It's two weeks into the school year, and the Morgan County High School Art Department has already held an art show.
Paintings, collages, sketches, even three-dimensional artworks graced the walls of the Morgan County Board of Education boardroom last Thursday, and it became clear that local high school art students don't have a problem expressing themselves.
Art teacher Ty Manning recalled how he compelled his students to produce works for the show: "I said, 'We've got an art show, so make art!' And they did."
Dubbed "The Legacy Pieces" by Manning, last week's show centered around the artworks of five of last year's seniors: Gareth Newton, Shelby McLeod, Mary Helen Trulock, Dylan Davis and Christina Turner.
A present in honor of their graduation, Manning gave each of his 10 International Baccalaureate and Advanced Placement seniors a canvas on the last day of school. He also gave them an assignment: to create pieces, over the summer, to be used in the show. He got back half of the canvases, all of which will continuously hang in the Board of Education building. Manning, citing the lack of art on the walls in the building, hopes to make this a tradition.
Newton came down from Athens, where he is attending the University of Georgia, to visit with Manning and spoke a bit about his artwork.
"I went to a concert with my girlfriend," Newton said, about where he got the idea for the dancing figures in his artwork. "Then I drew that. I thought it looked cool."
The Keith Haring-inspired painting took Newton three days to complete. When he brought it back to Manning earlier in the summer, the art teacher liked it so much, he borrowed it for a little while.
"I hung it up in my house," Manning said.
Matters of the Art
By Kathryn Schiliro
At Morgan County Middle and High schools, the end of the 2008-2009 regular school year and onset of the summer holiday didn’t mean empty halls. Both schools hosted summer school programs to allow students who fell behind in their classes to make-up coursework, and students took advantage of the opportunity.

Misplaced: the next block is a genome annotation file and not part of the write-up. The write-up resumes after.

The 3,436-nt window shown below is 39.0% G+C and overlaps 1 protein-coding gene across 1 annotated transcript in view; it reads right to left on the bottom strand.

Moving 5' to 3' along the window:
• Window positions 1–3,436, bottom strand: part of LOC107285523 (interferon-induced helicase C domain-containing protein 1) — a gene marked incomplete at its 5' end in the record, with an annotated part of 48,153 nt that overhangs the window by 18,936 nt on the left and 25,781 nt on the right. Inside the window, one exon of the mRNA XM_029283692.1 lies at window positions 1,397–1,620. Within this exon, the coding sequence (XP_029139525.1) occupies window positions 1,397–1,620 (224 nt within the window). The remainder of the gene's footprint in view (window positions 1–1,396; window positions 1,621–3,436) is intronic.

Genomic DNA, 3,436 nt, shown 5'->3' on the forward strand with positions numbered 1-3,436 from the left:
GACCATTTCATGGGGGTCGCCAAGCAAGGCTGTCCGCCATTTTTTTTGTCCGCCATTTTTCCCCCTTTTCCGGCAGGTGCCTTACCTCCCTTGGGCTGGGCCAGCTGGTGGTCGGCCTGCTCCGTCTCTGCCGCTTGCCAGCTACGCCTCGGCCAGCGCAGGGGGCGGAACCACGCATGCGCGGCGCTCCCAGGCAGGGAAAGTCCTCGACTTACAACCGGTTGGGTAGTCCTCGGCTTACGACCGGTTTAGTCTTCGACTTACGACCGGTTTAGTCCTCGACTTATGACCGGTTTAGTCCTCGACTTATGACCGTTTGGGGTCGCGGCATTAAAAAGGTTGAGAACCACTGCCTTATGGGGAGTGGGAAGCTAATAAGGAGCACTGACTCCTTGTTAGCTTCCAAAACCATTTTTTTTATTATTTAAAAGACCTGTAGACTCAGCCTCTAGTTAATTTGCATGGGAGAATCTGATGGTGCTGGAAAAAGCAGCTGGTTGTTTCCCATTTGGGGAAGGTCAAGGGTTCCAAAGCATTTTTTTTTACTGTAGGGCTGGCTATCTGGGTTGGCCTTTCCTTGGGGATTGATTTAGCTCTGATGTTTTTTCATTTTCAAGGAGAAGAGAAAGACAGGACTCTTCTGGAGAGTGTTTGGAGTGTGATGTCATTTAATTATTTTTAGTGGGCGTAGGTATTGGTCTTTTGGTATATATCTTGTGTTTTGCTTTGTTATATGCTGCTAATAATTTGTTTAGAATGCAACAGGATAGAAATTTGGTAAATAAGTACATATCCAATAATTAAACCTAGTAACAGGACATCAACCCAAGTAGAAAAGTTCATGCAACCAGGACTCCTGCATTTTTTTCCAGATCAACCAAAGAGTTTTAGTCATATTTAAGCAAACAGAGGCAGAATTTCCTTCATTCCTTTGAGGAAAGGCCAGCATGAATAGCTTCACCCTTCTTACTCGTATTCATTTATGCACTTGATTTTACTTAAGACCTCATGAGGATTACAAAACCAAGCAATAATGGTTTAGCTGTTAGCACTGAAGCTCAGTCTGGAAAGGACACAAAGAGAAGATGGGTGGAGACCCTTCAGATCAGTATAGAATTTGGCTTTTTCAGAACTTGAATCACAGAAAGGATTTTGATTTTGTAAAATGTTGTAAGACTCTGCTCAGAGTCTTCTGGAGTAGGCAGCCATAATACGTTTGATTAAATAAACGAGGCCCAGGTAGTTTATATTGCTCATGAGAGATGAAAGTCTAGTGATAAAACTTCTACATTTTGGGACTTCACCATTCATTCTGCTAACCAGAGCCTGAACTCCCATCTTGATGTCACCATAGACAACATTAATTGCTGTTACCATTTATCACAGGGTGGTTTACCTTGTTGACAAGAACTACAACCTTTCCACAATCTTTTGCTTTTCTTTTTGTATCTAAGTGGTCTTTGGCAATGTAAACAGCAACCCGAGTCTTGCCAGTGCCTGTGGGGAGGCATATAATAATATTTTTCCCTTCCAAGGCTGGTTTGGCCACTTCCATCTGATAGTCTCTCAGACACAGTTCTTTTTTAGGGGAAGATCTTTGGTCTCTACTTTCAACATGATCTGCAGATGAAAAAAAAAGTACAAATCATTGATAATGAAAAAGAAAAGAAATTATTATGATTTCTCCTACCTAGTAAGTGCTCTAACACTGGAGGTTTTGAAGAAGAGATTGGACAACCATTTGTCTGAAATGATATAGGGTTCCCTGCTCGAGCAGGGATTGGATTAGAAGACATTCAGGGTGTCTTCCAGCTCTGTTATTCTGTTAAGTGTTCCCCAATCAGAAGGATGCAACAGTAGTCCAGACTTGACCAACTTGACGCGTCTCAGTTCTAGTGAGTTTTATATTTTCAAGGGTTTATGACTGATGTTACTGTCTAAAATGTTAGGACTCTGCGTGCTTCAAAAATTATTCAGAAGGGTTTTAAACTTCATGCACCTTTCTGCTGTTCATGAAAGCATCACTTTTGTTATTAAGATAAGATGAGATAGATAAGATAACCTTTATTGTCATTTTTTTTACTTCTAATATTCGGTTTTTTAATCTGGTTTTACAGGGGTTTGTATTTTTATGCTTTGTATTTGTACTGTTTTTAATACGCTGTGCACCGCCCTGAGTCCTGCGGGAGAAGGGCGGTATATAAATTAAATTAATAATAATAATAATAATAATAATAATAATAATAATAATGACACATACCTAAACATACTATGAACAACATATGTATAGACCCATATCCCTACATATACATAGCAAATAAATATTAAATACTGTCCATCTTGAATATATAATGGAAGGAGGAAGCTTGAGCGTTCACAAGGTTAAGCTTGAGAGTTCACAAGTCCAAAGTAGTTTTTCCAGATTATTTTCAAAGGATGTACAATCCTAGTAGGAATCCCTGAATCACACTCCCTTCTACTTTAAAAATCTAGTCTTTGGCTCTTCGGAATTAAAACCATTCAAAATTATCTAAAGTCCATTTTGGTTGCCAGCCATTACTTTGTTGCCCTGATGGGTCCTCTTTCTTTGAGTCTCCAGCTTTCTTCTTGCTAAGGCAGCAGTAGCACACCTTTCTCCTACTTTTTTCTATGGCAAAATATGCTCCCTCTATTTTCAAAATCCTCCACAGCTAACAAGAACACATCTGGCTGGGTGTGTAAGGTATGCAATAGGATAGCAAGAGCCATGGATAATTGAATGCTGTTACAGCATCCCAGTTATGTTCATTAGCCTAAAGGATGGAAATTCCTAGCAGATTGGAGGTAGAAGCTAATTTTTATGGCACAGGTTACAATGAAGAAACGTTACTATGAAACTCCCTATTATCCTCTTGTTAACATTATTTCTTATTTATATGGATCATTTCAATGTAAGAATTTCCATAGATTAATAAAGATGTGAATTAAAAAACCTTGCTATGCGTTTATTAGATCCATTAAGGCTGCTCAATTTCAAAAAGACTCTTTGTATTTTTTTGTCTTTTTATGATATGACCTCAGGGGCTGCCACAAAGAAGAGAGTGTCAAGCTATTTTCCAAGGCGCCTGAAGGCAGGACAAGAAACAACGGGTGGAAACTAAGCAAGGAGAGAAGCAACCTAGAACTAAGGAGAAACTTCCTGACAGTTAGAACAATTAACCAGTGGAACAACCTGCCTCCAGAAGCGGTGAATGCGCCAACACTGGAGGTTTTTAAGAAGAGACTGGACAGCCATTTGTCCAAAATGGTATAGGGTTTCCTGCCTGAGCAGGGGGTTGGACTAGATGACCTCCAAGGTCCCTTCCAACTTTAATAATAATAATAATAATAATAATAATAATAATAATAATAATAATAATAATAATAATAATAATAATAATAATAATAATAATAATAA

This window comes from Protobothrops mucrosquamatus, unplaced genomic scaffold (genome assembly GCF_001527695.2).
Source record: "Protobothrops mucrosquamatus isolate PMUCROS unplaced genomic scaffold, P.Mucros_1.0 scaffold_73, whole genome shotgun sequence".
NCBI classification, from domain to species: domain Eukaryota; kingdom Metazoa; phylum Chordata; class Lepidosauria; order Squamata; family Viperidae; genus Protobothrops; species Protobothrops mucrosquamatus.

Morgan County Middle School
At Morgan County Middle School, 32 students were enrolled and attended summer school, which ran for two weeks – from June 8 to June 19.
Of those 32 students, 28 recovered credit, according to Kemberly Williams, Morgan County Middle School’s summer school administrator. Last year, 88 students enrolled and attended summer school, and 80 recovered credit.
Because classes are based on Georgia Performance Standards (GPS) – or recently implemented Georgia Department of Education-sanctioned curriculum meant to bring the state up to speed with the nation in terms of education – the student must master the standards to pass the class. The amount of time spent in summer school is based on how many of the standards a student has demonstrated he/she grasps; whether the student came in knowing all but one of the standards or none, mastering the standards means passing the class.
“Students who are retained in their grade for failing two or three year-long classes can attend summer school to make-up credit,” Williams said, in an e-mail correspondence. “The students are taught GPS standards. Depending on the number of classes failed, the student may have to attend a full day or half-day.”
This year, four teachers taught the sixth, seventh and eighth grade summer school classes, and charter funding was used to cover the costs of summer school at Morgan County Middle School.
Beginning of the Beat: Children learn about global rhythms in Rutledge Rec Department's Summer Fusion CampSubmitted by editor on Thu, 07/16/2009 - 16:21.
By Kathryn Schiliro
Photos by Angelina Bellebuono
Seated on the stage in downtown Rutledge in the midday heat, slightly sweaty, fully costumed children formed a circle and began pounding on their homemade drums. Allowed to keep any beat they wished, the drumming circle marked the culmination of the fourth day of "Summer Fusion," a percussion camp sponsored by the Rutledge Recreation Department and led by Eva Young, a yoga instructor at the local Back to Wellness Clinic.
Though they spent a large part of the week in groups learning about upbeats and downbeats from different parts of the globe, most were attentive to the group's cadence; they were, after all, promised shaved ices from The Caboose at the end of the day.
The world came to Rutledge last week in the form of local children, and a whole lot of rhythm.
Drum-ing Up Students
Young led a well-attended art and drama camp for Rutledge's younger residents last summer. After its success, Young planned for a music camp, which ended up evolving into something more specific.
"Cortini and I started talking about how cool it would be to move into rhythms," Young said.
And last week's Summer Fusion camp was born, bringing in about 30 local children between 5 and 12 years old.
Young didn't have a big budget for publicizing the event, so she spread the word through flyers, e-mails and phone calls. Given last year's success, the word-of-mouth about the camp happened on its own.
"I didn't turn anyone away," Young said.
By Kathryn Schiliro; Managing Editor
Photos by Angelina Bellebuono
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